Minggu, 28 Maret 2010

Get Real, Get Right, For the Next Generation!

Get Real, Get Right, For the Next Generation!
By Robert Ricciardelli www.vision2advance.com

What The Young Leaders of This Next Generation Need.

I was able to spend a weekend recently with a group of 92 men of valor. Their ages ranged from about 18- 70, and they represented more than 10 nations. It was a safe environment for all to come together in a deep relational way to discuss the issues of today, the church of today, and the direction we need to be moving towards for tomorrow.

I particularly took notice of the leaders in the generation that is coming up after me. They are passionate, and they are committed to living a life for God’s glory. They are radically in love with Jesus, and just as radical about changing the impotent ways of what they perceive about today’s Christianity. They want to be a part of birthing real communities that increasingly look more like family, and less like corporate America.

I also was amazed at how talented these young men were and how equally they were wrapped with humility. One has preached in over 450 cities around the world, and yet was amazed at Father’s continual use of Him. This young man has no formal Bible education, He just knows Jesus. He does not have degrees or pedigrees, but He is filled with the Spirit of God. Even at a young age, this man has been wrecked in a great way for the Kingdom of God.

Here are just a few of my take-aways from our time together…

They just want to be heard!
This generation carries a much-needed voice for today. We need to hear the sound of God through their perspective worldviews. They are not perfect, but are being perfected. They remind me of David’s 400 men, who all at some level had been marginalized or had lives of no reputation. The Holy Spirit inspired each of them for the King and the Kingdom, much like these young leaders of today.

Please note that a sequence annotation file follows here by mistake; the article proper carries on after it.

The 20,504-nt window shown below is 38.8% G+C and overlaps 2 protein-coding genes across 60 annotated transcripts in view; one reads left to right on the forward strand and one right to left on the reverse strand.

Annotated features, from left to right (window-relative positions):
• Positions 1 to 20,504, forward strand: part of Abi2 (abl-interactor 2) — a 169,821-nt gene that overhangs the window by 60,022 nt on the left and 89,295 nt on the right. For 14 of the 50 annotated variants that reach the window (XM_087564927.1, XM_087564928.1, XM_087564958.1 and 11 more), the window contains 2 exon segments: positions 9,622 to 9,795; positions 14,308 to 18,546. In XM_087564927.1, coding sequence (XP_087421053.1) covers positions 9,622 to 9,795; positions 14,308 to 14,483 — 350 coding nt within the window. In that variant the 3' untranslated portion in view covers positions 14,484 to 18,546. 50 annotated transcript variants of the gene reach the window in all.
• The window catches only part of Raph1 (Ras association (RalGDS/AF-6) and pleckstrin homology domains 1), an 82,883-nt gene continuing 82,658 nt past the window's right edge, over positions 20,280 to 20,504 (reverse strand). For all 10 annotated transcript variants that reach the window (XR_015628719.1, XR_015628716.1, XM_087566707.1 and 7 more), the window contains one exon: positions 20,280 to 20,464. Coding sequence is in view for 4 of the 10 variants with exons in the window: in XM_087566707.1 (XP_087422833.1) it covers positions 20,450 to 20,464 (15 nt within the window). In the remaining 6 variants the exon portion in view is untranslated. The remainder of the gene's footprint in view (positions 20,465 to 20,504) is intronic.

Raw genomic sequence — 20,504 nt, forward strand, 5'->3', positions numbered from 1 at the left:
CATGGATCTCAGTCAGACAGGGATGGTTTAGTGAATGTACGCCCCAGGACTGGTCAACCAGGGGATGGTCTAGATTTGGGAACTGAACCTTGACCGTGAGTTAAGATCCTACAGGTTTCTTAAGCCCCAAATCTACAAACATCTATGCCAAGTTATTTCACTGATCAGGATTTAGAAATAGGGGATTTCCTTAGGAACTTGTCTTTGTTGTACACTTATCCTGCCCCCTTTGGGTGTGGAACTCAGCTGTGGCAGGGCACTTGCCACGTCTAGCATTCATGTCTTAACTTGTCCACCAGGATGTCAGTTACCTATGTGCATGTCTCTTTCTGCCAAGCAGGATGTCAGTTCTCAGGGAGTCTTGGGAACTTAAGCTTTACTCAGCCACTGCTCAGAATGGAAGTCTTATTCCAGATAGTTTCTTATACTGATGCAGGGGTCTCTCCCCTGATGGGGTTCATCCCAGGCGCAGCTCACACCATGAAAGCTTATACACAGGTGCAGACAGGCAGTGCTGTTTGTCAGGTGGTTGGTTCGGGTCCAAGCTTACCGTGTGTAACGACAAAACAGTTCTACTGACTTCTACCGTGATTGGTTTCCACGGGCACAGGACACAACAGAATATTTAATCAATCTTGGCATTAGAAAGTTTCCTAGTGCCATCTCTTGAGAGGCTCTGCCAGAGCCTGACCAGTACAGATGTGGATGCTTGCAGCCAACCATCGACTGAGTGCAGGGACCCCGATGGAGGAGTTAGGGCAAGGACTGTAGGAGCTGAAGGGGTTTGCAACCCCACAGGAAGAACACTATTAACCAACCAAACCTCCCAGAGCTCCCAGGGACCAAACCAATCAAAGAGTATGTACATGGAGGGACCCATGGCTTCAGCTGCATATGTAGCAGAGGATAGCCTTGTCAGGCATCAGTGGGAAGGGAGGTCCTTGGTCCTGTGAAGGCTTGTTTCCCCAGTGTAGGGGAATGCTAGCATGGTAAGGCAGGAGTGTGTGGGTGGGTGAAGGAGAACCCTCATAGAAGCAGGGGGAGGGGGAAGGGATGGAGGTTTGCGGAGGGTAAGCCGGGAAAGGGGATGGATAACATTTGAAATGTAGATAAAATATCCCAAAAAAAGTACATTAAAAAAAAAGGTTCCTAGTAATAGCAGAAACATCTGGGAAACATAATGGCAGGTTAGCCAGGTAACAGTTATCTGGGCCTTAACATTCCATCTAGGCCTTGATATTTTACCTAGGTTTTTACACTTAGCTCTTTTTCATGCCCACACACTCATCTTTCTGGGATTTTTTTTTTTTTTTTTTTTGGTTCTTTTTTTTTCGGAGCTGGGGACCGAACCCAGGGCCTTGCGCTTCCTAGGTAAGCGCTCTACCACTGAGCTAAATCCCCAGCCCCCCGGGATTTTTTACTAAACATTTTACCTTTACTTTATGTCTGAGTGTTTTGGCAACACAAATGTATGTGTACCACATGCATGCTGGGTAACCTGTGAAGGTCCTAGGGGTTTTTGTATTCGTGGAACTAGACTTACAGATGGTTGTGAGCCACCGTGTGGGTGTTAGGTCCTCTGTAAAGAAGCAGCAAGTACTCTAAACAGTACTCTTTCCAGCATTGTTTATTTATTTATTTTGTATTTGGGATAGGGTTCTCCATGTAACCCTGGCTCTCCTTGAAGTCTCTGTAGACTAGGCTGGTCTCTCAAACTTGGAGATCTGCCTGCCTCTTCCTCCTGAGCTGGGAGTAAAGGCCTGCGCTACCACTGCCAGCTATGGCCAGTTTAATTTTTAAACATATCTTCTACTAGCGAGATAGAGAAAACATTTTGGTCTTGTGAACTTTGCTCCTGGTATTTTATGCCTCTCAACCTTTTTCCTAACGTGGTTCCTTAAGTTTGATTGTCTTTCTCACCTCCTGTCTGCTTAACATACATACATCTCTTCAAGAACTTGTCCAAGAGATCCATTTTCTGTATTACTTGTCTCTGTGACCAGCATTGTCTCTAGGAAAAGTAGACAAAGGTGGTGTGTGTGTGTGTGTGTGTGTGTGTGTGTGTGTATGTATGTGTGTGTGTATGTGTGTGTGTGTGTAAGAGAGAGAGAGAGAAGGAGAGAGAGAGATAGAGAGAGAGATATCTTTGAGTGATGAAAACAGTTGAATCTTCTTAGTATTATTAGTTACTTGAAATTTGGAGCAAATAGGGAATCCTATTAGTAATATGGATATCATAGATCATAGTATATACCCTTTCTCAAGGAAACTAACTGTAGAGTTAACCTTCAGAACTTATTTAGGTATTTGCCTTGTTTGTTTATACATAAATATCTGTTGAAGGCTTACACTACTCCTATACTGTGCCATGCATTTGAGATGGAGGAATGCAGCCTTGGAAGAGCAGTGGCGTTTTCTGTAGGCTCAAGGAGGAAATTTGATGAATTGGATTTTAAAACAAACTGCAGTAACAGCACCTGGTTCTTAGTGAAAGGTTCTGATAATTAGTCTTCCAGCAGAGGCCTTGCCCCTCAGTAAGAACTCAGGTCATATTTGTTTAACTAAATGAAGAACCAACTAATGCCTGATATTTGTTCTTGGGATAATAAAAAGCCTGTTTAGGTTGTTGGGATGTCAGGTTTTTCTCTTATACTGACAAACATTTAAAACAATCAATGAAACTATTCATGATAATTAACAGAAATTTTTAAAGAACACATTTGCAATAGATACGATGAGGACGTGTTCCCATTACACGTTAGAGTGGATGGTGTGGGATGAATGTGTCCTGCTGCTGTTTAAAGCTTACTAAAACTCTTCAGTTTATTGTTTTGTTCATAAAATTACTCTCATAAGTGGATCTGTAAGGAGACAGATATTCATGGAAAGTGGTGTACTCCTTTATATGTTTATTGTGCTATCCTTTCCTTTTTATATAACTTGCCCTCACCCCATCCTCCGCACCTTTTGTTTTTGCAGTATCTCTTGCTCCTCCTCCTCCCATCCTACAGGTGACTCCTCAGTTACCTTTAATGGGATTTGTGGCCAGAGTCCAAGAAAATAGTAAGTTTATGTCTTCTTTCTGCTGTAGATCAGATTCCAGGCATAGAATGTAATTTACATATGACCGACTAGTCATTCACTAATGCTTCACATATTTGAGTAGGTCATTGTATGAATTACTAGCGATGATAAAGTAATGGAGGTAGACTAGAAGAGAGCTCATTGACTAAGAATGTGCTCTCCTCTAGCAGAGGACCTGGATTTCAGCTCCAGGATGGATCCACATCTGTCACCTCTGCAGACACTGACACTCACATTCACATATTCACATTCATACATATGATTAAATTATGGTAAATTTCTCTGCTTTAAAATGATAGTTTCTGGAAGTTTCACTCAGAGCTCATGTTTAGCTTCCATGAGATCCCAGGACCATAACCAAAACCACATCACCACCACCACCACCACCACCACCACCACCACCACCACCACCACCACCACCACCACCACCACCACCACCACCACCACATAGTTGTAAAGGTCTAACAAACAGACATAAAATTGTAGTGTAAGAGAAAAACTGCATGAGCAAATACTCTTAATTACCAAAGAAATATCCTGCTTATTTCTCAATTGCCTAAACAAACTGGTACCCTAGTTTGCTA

Servant Leadership
This generation of leaders is not enamored by stardom, but by righteousness, authenticity, and humility towards God and mankind. Many of them commented that they do not look up to leaders who desire “Superstar Status”. They do not want to be viewed as merely armor bearers, because they have their own purpose, and want to engage in the battle. They want to walk beside those they can learn from, and fight alongside them the good fight of faith. They will serve leaders that seek to serve and not seek to be served.

Authentic Fathers
Many of these men are looking for fathers of the faith that will be real with them. They want dialogue, they want the truth expressed through real relationship, and not some religious hierarchical chain of command. They want leaders to answer questions that they may be afraid to ask. They desire intimacy with leaders who live transparent lives that manifest the idea, “Into me You See”

Kingdomized Gender Equality
The married men grasped the fact that their wives were partners in every possible way for the Kingdom. In some cases their wives might even have a greater public voice or influence than themselves, and they were okay with God’s will in such matters. John Wayne is not their hero, Jesus is, and Jesus gave women the right to be and to do all the things God may call a man to do. In the Kingdom of God there is no male or female, but obedience and recognition of each one’s calling and assignments. These men get this. The single men there are trusting God to reveal their partners one day, and have the heart to allow their partner to flourish in all the things of God.

Another quality I observed was the amazing ability to honor those in authority, but with an incredible lack of fear towards men in authority. There was honor and yet little fear. One young man was also writing a biblical research paper to one of his mentors to challenge some paradigms and ways that may not be God’s best. They do not fear tomorrow. They are passionate about how the Father may use them to bring solutions to humanity in whatever part of the world the Lord sends them into.

Our Father is speaking to fathers
We all must do everything we can to embrace the young men and women who will lead the future generations. Some final thoughts:

* We must repent if we have gotten in God’s way in how we have related and imparted to them
* We must set a new course in how we relate with them going forward.
* God is making it clear that He only wants one Superstar, and that is His Son Jesus. All other Superstars, please step down. God has proven that He can make a way for you to step down if you need it, but please listen to His voice today and step down.